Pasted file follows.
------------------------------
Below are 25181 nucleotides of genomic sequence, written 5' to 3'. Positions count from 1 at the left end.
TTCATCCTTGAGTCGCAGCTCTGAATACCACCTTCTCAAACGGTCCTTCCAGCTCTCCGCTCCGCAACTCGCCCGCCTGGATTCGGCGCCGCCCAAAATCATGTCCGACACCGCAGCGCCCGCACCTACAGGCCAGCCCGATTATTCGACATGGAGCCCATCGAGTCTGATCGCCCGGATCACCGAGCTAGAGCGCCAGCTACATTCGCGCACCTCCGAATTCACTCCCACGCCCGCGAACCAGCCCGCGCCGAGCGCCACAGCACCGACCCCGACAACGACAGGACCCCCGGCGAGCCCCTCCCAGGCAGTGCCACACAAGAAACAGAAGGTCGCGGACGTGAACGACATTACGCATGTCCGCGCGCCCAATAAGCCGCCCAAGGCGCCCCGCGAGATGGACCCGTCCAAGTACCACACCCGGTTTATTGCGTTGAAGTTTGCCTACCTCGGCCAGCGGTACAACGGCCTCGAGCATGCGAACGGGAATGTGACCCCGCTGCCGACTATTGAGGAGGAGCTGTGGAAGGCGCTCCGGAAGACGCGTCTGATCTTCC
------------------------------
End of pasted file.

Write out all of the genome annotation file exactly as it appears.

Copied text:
Below are 25181 nucleotides of genomic sequence, written 5' to 3'. Positions count from 1 at the left end.
TTCATCCTTGAGTCGCAGCTCTGAATACCACCTTCTCAAACGGTCCTTCCAGCTCTCCGCTCCGCAACTCGCCCGCCTGGATTCGGCGCCGCCCAAAATCATGTCCGACACCGCAGCGCCCGCACCTACAGGCCAGCCCGATTATTCGACATGGAGCCCATCGAGTCTGATCGCCCGGATCACCGAGCTAGAGCGCCAGCTACATTCGCGCACCTCCGAATTCACTCCCACGCCCGCGAACCAGCCCGCGCCGAGCGCCACAGCACCGACCCCGACAACGACAGGACCCCCGGCGAGCCCCTCCCAGGCAGTGCCACACAAGAAACAGAAGGTCGCGGACGTGAACGACATTACGCATGTCCGCGCGCCCAATAAGCCGCCCAAGGCGCCCCGCGAGATGGACCCGTCCAAGTACCACACCCGGTTTATTGCGTTGAAGTTTGCCTACCTCGGCCAGCGGTACAACGGCCTCGAGCATGCGAACGGGAATGTGACCCCGCTGCCGACTATTGAGGAGGAGCTGTGGAAGGCGCTCCGGAAGACGCGTCTGATCTTCC